As with all historic persons, we must consider her works in the context of her time period and life experiences. While she was considered radical for her time period, she was radical for arguing that women were capable of being creatures driven by rationality and sharing responsibilities with men as equals with independent interests in self direction. Sadly, she died 10 days after giving birth to her second child, Mary Godwin (Later, Shelley), in 1797. When I heard a memorial statue to her was going to be done by an artist I really like and everyone I know hates, things got exciting.

Don’t worry, I’m okay with people hating the art I like.

Maggi Hambling had no small feat ahead of her as she designed a statue to honor Mary Wollstonecraft. Her past works include A Conversation with Oscar Wilde , Scallop (for Benjamin Britten), and so many more. She has constructed art dedicated to some of the most eccentric and extreme of individuals made famous for how their existence and identities coincidentally fell into history. I have a few favorite pieces by her including War Coffin and her paintings of the North Sea. She’s a talented artist with a very unique style.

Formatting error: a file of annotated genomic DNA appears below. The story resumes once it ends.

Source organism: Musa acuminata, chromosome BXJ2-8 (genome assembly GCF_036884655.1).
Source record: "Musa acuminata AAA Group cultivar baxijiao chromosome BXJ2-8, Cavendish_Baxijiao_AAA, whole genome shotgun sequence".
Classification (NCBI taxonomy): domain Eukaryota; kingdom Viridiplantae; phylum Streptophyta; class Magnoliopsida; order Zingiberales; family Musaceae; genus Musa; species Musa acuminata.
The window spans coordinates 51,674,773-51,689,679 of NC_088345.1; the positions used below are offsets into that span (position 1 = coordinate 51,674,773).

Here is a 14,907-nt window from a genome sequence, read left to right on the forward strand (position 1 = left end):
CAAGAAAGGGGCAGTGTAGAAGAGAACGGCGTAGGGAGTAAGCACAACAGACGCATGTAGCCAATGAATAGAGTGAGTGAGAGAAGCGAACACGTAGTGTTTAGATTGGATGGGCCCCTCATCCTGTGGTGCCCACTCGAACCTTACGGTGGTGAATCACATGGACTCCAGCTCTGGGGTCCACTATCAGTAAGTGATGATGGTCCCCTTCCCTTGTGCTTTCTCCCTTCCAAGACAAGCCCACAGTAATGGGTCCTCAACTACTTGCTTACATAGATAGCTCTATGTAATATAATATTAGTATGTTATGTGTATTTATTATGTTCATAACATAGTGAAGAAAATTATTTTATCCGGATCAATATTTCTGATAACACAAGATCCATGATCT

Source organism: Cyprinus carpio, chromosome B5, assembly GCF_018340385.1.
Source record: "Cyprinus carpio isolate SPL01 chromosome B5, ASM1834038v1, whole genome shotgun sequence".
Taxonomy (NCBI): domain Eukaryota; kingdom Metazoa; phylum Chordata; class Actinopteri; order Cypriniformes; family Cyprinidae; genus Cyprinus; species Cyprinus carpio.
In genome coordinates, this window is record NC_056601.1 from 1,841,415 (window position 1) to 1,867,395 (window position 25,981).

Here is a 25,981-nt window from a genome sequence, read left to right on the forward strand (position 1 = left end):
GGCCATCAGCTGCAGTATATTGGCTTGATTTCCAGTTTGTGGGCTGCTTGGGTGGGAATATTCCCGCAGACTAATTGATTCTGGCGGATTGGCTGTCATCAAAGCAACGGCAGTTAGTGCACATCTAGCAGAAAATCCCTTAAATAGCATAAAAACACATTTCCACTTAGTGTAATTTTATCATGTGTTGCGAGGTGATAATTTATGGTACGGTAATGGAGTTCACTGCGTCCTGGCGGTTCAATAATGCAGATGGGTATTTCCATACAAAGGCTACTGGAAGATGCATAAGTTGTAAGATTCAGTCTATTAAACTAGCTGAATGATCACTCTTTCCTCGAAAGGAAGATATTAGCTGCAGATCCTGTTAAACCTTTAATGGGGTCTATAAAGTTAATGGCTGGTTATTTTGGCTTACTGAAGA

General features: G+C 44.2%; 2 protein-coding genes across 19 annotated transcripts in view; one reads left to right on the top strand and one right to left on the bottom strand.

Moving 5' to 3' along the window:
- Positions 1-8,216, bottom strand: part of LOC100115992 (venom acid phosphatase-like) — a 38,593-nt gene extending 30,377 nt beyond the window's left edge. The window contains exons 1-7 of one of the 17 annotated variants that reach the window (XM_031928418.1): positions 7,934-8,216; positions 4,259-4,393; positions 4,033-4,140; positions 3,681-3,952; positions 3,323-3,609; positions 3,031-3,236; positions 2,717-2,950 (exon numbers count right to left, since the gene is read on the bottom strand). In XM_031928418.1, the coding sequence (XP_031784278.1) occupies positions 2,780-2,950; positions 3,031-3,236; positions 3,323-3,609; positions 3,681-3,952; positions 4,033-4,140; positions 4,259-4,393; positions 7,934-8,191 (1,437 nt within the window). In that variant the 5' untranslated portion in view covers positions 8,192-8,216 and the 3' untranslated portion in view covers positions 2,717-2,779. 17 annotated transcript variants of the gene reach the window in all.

In my opinion as a fan of her work, Hambling designs her memorial pieces with the full context of an individual’s life in mind. She works hard to include the ugliness with the beauty and as I mentioned before, Mary Wollstonecraft was gifted with a rather lovely physical form. This meant that to communicate her concept of the woman emerging into a future society as a rational being from one ruled by the senses might be a difficult design challenge when there are other creatures with penises in the room. Additionally, Hambling’s statues are interactive. Each of her sculptures is designed with considerations to their orientation in their surroundings and how each person is going to sit, touch, lay on, and feel each sculpture to interact with the memory of the person she is representing.

At first, I didn’t know what to make of her statue. It reminded me of the 35th Anniversary Edition cover of Atlas Shrugged. [I’ve been encouraged to add that this deeply bothered me because I did not at any point think I would associate feminism and anything relating to Ayn Rand at the same time. But here we are.] Admittedly, this was the first picture I saw:

Image

Then I saw more of the sculpture…

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But here’s the full statue….